Saturday, March 11, 2017

Flirting With History, Browsers and Other Kinds

What is the legacy you want to leave behind? As a person, you can hope your family will remember you. As an artist, you usually hope for a little more. If you're ambitious, you crave a lot more.

I began to reconsider this question as I walked from The Orpheum Theatre in San Francisco this week. I was among several hundred lucky people who got to see the first open dress rehearsal of the mega-hit musical Hamilton. We didn't have to pay, because the production wanted an audience to warm them up for their extensive run.

Before the show began, Director Thomas Kail introduced himself, and asked us not to Tweet or Facebook or Instagram our experiences. Because offering opinions about a show before it opens is just bad form.

But Kail also expressed that the experience of seeing this live production (a beautiful one, by the way, but don't mistake that for a review) was a shared experience that cannot be recreated through social media.

Friday, January 27, 2017

Parks & Wreck: Trump edicts defy logic, GOP intent on destroying planet

You can tell a lot about a person by what they try to destroy.
That is what they fear.

Women. Children. Veterans. Artists. Muslims. Mexicans. Gays, Lesbians, Bisexuals, Gypsies, Trans people, Syrians. Park Rangers, astronauts, First Nations, and the very air we breathe.

Where did it start, the unraveling of Drumpfiana? When they tried to shut up park rangers, after the wall, before the wall, the animated gif of him scowling at Melania.
What will stop him? RogueNASA, Sanctuary Cities,  altEverythingNotTrump?

Grants cut. Climate change silenced, yet sprouted up again in a thousand tweets by Badass Park Rangers.

Saturday, December 31, 2016

Call and Irresponsibility: Online Censorship and Attacks on Gay Authors

As we dive butt-first into a new year, I was going to repost one of the lovely retro New Year's Eve scenes from my past two books, Every Time I Think of You and Message of Love

But you'll have to check my older posts, or read the books themselves, to enjoy those. It's not that I'm being cautious, but more justifiably outraged by the level of Orwellian idiocy now taking place when authors dare to share their political views.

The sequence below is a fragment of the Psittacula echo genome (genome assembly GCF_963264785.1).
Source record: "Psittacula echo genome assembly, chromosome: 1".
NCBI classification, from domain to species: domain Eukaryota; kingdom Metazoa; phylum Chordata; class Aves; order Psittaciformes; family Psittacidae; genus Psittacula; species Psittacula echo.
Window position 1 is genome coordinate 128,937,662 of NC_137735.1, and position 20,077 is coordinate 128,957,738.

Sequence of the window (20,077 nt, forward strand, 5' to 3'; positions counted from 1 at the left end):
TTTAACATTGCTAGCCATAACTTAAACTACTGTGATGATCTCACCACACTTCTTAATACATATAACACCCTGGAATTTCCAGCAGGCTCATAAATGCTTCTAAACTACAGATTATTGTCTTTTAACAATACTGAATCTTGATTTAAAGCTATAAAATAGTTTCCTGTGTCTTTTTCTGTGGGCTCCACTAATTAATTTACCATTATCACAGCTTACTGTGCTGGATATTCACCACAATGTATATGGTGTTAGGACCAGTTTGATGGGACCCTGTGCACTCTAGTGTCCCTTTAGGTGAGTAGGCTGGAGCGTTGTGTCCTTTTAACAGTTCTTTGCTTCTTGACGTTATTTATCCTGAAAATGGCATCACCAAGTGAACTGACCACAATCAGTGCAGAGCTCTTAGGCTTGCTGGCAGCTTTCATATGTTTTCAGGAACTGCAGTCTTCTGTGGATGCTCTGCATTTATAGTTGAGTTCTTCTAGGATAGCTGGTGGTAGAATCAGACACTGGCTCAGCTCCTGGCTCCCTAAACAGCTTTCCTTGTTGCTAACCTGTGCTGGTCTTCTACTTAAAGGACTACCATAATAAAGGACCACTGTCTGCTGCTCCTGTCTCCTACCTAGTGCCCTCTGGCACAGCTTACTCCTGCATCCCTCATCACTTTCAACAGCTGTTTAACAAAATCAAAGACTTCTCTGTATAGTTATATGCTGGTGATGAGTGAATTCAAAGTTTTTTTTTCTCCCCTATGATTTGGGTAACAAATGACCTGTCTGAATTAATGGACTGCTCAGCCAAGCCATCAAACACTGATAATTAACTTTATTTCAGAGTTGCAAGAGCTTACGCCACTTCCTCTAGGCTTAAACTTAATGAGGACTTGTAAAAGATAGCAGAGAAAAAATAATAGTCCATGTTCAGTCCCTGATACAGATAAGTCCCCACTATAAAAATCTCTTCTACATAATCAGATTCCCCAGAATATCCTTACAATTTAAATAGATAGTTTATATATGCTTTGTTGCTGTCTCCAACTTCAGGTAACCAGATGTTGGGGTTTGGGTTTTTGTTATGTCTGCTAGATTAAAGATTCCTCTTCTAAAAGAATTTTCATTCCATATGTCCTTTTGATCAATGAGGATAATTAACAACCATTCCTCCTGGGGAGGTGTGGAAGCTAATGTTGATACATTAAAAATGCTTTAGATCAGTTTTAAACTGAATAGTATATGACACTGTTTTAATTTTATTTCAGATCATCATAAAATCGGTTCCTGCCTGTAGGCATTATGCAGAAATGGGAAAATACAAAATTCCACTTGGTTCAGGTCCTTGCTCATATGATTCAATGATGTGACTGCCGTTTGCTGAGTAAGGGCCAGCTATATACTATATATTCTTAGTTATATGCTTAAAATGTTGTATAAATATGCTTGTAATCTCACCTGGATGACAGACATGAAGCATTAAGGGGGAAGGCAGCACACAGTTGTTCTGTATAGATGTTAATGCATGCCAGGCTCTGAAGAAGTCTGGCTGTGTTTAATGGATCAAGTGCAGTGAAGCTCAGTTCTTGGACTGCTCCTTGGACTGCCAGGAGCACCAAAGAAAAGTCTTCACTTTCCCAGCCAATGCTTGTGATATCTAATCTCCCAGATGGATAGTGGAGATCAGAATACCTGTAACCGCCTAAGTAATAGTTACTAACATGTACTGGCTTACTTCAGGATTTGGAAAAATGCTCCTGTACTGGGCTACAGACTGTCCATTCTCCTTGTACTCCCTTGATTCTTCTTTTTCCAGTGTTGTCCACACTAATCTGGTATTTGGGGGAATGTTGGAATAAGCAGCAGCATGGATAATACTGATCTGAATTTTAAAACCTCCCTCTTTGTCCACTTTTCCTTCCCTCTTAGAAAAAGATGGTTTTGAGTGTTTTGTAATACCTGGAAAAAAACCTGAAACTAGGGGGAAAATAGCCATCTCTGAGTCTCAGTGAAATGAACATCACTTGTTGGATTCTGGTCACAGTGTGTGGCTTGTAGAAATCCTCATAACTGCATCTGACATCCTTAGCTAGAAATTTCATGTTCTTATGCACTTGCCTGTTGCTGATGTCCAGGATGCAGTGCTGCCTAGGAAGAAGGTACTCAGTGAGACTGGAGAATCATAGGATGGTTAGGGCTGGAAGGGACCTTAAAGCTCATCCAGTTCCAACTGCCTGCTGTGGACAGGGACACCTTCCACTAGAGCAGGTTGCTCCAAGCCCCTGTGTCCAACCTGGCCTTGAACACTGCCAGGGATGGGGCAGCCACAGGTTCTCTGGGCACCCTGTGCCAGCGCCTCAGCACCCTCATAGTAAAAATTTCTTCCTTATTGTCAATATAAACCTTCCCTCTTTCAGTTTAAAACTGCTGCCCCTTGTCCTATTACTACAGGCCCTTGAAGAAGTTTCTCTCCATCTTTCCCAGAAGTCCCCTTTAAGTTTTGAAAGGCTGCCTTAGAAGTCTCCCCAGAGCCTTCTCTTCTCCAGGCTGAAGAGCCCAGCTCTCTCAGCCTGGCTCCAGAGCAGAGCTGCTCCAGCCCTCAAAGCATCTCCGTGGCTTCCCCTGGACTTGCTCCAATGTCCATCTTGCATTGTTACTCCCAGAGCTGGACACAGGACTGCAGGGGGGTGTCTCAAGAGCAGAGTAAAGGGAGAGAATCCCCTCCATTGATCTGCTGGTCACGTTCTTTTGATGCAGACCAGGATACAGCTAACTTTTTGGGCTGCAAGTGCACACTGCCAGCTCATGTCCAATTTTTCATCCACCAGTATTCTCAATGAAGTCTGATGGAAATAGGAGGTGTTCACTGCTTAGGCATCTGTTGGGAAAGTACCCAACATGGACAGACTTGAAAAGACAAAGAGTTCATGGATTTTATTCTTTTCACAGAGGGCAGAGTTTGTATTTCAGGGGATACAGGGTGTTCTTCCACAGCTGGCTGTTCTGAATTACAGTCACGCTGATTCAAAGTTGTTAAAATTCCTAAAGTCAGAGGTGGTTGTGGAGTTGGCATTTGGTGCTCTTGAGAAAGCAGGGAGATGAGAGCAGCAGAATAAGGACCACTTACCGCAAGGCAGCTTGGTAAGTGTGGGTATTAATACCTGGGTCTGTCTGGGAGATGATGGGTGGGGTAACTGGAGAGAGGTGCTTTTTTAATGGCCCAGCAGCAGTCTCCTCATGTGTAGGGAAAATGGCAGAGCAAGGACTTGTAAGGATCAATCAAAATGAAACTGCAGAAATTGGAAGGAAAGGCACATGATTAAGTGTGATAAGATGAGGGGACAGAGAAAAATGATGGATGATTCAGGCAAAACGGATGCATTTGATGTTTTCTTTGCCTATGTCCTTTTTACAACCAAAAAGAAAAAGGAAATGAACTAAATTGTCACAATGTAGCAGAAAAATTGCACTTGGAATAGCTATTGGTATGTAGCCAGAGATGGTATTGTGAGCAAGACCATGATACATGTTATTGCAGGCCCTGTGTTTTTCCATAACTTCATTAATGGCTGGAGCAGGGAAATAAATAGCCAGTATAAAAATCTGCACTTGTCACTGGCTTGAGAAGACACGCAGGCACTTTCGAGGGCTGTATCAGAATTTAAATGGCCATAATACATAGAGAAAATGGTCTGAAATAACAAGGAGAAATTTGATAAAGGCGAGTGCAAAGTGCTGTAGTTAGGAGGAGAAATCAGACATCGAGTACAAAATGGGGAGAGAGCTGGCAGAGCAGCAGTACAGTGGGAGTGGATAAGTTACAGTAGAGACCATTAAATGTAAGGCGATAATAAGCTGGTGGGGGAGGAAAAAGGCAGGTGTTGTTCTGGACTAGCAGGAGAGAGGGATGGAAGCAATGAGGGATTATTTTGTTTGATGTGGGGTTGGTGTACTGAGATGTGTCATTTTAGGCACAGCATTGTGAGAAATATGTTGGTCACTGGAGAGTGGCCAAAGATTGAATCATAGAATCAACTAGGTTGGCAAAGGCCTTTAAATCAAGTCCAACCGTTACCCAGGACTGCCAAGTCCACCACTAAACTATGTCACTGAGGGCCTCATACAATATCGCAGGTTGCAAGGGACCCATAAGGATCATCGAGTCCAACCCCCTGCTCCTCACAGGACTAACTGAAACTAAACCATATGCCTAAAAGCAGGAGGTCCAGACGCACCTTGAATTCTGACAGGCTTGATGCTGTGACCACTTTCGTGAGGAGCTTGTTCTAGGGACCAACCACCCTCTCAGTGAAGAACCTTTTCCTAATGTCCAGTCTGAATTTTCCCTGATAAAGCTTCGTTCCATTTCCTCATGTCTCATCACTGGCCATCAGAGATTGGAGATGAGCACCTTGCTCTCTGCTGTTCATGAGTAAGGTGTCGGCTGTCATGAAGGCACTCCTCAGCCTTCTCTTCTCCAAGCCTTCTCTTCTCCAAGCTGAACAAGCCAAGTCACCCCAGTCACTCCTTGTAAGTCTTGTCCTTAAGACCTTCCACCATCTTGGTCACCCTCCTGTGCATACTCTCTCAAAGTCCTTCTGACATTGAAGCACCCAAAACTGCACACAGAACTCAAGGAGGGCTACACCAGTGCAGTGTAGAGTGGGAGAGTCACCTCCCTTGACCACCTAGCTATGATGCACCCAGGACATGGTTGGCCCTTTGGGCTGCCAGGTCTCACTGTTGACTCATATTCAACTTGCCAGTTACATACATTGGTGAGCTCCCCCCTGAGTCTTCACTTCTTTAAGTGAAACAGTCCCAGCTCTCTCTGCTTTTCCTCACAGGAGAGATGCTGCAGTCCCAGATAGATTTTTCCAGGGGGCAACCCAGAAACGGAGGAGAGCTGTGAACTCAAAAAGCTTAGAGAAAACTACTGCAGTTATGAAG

The simple act of publishing one's thoughts and opinions these days has taken on an absurd level of what I term 'call and irresponsibility.'

Author Kevin Sessums achieved headline news when his post critiquing Trump supporters was only hours later deleted, and his use of Facebook withheld by the bot-like underlings of the social media behemoth.

An excerpt of Sessums comments:
“Matthew Dowd who holds Trump and his followers to the standards of any other politician and hers. But as those who do hold Trump to the standards of any other person have found out on Twitter and other social media outlets these Trump followers are a nasty fascistic lot. Dowd is lucky he didn’t get death threats like Kurt Eichenwald. Or maybe he did and refuses to acknowledge them. If you voted for Trump and continue to support him and you think you are better than these bigoted virulent trolls, you’re not. Your silence enables them just as it did in the racist campaign that Trump and Bannon ran. In fact, hiding behind a civilized veneer in your support of fascism I consider more dangerous. We’re past describing you as collaborators at this point. That lets you off the hook. You’re Russo-American oligarchical theocratic fascists.”

Saturday, December 10, 2016

I Know Where I've Been: Finding Inspiration in Difficult Times

How do we find inspiration to make art in difficult times? What kind of art should we make when our lives are being disrupted by the most absurd and clearly corrupt election in decades? What should be our response?

It's been raining nearly every day and night here in the San Francisco Bay Area. I've not gone out as much as I usually do, and turning it all off to watch a movie or read a book has become a sort of conscious avoidance.

Usually, rainy days and nights are a great inspiration to stay in and be creative. I did some of that; sorted, filed and photographed all of my visual art (yes, I do that, too), refiled manuscripts and research files, and even converted a few old VHS tapes of my dance and performance works to DVDs.

But doing administrative work is not creating work. And as the rain continues, despite the ecologic good it's doing for our drought-ridden state, the rain feeds my sense of dread.

One of the many attempts to 'keep hope alive' phrases written by my fellow artists and gay activists goes along the lines of 'We survived Reagan and Bush. We will survive this."

Well, actually, many didn't survive. Unlike millions of stupid Trump voters (and 'protest voters' for Jill Stein or the absurdly inane Gary Johnson), I remember where we've been. 

Hundreds of thousands died of AIDS under Reagan and Bush 1's regimes, and thousands of U.S. military and more than a million Iraqis died under Bush II's illicit regime, including those lost on 9/11, due to Bush/Cheney's negligence (or culpability). So I don't really feel that gung ho spirit that others espouse.

Eric Arvin
In other sad news, on top of all the talented celebrities dying this year, one of my author colleagues, Eric Arvin, who has been bed-ridden and incapacitated after a brain injury, is basically about to die, since his latest round of medications are not working. 

Arvin's books have been a great inspiration. I reviewed a few, and he blurbed my Lambda Literary Award winner Every Time I Think of You five years ago.